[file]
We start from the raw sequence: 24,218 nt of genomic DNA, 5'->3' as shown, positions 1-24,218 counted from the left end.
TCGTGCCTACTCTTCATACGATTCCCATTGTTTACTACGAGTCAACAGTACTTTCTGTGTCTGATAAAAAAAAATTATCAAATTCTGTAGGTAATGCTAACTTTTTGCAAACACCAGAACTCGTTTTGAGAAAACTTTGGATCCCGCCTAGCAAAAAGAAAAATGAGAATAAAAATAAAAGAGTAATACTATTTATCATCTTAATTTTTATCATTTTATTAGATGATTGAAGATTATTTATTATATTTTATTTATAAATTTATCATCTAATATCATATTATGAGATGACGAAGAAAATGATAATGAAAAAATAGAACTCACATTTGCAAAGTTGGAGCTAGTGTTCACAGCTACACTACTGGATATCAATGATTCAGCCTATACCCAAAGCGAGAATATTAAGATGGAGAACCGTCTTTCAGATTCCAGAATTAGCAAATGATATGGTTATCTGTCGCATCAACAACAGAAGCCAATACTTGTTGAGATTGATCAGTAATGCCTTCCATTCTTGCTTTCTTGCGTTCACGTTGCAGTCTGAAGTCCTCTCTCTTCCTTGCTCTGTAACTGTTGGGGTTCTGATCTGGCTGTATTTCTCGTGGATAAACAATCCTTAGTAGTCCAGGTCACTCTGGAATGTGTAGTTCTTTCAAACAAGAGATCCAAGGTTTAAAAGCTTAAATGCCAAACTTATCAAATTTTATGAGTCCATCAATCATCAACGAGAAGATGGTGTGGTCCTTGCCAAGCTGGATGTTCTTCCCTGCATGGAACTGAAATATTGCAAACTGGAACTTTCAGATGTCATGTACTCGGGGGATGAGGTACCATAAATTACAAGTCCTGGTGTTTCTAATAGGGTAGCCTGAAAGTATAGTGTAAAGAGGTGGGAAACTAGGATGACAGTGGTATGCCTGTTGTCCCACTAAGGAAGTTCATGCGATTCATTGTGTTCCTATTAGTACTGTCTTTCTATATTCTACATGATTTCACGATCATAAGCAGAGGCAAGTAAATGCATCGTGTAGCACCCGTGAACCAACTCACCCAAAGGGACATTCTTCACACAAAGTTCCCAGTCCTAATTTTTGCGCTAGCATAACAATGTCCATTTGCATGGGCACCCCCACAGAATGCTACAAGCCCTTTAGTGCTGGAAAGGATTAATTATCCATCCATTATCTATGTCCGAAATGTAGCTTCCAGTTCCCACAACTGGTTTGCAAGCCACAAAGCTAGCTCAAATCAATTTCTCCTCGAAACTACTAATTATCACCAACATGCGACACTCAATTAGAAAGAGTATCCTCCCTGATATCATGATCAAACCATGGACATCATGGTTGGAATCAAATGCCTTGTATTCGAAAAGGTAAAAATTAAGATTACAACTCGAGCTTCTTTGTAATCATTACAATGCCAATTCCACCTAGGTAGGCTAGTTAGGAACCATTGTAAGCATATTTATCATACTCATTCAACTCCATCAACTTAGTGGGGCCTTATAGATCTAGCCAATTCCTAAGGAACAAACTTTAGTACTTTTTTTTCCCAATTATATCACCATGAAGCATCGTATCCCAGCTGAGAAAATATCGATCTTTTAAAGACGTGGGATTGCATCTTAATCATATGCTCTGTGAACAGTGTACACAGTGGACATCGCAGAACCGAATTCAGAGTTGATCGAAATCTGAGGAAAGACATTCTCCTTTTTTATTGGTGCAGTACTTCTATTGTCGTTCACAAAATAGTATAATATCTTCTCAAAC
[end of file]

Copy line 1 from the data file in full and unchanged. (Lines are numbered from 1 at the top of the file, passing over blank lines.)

We start from the raw sequence: 24,218 nt of genomic DNA, 5'->3' as shown, positions 1-24,218 counted from the left end.